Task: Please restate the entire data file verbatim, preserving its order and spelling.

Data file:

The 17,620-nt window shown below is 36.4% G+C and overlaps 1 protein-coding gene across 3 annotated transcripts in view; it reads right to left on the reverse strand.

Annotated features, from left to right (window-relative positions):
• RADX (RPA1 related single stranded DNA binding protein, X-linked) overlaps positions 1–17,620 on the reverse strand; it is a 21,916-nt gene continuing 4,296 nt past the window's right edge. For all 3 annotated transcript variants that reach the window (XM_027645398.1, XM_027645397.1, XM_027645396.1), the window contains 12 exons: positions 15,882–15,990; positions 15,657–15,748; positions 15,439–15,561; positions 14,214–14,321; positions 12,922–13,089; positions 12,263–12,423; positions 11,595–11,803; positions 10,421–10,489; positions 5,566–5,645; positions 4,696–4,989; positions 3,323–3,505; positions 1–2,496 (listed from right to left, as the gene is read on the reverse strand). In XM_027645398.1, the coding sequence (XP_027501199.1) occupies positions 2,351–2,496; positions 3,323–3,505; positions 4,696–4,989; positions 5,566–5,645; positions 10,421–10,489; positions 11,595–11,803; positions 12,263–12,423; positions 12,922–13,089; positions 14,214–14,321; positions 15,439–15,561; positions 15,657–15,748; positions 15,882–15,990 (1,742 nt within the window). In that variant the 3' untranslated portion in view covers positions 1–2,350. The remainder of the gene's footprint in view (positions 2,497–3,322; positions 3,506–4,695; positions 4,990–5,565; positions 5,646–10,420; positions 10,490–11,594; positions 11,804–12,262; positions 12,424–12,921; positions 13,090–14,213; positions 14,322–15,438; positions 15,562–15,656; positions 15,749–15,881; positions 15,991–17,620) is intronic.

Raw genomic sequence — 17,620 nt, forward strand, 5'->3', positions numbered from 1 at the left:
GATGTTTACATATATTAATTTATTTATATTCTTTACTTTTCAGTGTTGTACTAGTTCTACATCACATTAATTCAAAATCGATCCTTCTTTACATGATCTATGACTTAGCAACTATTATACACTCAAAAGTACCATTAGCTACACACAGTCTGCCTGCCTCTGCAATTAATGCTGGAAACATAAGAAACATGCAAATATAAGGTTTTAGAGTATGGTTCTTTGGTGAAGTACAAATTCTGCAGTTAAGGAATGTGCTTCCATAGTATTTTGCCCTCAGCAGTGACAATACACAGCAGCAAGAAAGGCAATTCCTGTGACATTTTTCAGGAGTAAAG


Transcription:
The 17,620-nt window shown below is 36.4% G+C and overlaps 1 protein-coding gene across 3 annotated transcripts in view; it reads right to left on the reverse strand.

Annotated features, from left to right (window-relative positions):
• RADX (RPA1 related single stranded DNA binding protein, X-linked) overlaps positions 1–17,620 on the reverse strand; it is a 21,916-nt gene continuing 4,296 nt past the window's right edge. For all 3 annotated transcript variants that reach the window (XM_027645398.1, XM_027645397.1, XM_027645396.1), the window contains 12 exons: positions 15,882–15,990; positions 15,657–15,748; positions 15,439–15,561; positions 14,214–14,321; positions 12,922–13,089; positions 12,263–12,423; positions 11,595–11,803; positions 10,421–10,489; positions 5,566–5,645; positions 4,696–4,989; positions 3,323–3,505; positions 1–2,496 (listed from right to left, as the gene is read on the reverse strand). In XM_027645398.1, the coding sequence (XP_027501199.1) occupies positions 2,351–2,496; positions 3,323–3,505; positions 4,696–4,989; positions 5,566–5,645; positions 10,421–10,489; positions 11,595–11,803; positions 12,263–12,423; positions 12,922–13,089; positions 14,214–14,321; positions 15,439–15,561; positions 15,657–15,748; positions 15,882–15,990 (1,742 nt within the window). In that variant the 3' untranslated portion in view covers positions 1–2,350. The remainder of the gene's footprint in view (positions 2,497–3,322; positions 3,506–4,695; positions 4,990–5,565; positions 5,646–10,420; positions 10,490–11,594; positions 11,804–12,262; positions 12,424–12,921; positions 13,090–14,213; positions 14,322–15,438; positions 15,562–15,656; positions 15,749–15,881; positions 15,991–17,620) is intronic.

Raw genomic sequence — 17,620 nt, forward strand, 5'->3', positions numbered from 1 at the left:
GATGTTTACATATATTAATTTATTTATATTCTTTACTTTTCAGTGTTGTACTAGTTCTACATCACATTAATTCAAAATCGATCCTTCTTTACATGATCTATGACTTAGCAACTATTATACACTCAAAAGTACCATTAGCTACACACAGTCTGCCTGCCTCTGCAATTAATGCTGGAAACATAAGAAACATGCAAATATAAGGTTTTAGAGTATGGTTCTTTGGTGAAGTACAAATTCTGCAGTTAAGGAATGTGCTTCCATAGTATTTTGCCCTCAGCAGTGACAATACACAGCAGCAAGAAAGGCAATTCCTGTGACATTTTTCAGGAGTAAAG